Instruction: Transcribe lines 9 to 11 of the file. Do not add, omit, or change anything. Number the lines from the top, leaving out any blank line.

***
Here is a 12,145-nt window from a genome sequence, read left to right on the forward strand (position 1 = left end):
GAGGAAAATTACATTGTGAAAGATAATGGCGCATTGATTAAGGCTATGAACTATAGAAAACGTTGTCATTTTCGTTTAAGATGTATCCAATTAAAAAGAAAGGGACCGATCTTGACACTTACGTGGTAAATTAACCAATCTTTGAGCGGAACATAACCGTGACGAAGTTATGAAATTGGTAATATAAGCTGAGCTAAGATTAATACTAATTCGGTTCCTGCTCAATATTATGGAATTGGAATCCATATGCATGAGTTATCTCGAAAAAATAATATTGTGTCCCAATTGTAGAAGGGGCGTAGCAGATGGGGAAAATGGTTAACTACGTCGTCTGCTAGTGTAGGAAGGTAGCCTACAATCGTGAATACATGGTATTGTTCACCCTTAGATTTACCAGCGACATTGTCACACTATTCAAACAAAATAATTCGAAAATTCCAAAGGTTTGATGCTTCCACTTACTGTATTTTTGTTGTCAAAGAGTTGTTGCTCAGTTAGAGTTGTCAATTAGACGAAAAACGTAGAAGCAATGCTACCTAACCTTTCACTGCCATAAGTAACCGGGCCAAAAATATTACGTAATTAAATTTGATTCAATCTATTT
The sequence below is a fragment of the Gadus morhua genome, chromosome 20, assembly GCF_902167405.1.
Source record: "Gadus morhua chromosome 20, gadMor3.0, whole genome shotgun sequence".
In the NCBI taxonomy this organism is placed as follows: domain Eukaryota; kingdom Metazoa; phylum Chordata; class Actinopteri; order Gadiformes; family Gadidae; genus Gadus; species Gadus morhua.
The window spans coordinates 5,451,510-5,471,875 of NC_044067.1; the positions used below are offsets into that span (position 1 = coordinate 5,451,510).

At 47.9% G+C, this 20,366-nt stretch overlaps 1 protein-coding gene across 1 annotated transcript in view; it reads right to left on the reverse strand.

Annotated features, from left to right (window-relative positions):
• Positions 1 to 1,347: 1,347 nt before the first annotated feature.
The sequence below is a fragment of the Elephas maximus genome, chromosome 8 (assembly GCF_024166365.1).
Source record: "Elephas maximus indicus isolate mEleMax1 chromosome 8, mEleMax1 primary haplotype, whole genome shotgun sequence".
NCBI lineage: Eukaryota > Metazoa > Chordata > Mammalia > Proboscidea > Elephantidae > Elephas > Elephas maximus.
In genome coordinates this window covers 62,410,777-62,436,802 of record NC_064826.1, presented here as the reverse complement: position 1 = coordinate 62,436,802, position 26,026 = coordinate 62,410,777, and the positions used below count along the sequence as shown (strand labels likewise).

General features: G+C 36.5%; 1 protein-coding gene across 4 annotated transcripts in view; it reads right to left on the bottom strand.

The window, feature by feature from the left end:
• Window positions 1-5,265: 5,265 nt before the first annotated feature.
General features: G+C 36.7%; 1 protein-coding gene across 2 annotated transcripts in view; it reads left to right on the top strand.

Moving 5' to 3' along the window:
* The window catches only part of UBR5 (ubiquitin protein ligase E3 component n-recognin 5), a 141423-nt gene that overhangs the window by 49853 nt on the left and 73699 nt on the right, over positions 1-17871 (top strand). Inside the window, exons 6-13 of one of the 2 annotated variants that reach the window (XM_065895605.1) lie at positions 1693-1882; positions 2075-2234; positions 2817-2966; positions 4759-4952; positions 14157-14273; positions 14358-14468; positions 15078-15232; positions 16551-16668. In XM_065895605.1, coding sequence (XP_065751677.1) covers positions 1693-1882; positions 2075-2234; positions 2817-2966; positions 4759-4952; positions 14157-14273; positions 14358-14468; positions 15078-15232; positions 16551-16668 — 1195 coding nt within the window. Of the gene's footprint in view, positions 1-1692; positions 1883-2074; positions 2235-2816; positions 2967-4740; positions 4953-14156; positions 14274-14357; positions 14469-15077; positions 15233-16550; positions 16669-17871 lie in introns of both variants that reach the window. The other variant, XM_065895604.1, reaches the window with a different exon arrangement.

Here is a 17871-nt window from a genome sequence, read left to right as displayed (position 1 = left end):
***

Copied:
• Positions 1 to 1,347: 1,347 nt before the first annotated feature.
The sequence below is a fragment of the Elephas maximus genome, chromosome 8 (assembly GCF_024166365.1).
Source record: "Elephas maximus indicus isolate mEleMax1 chromosome 8, mEleMax1 primary haplotype, whole genome shotgun sequence".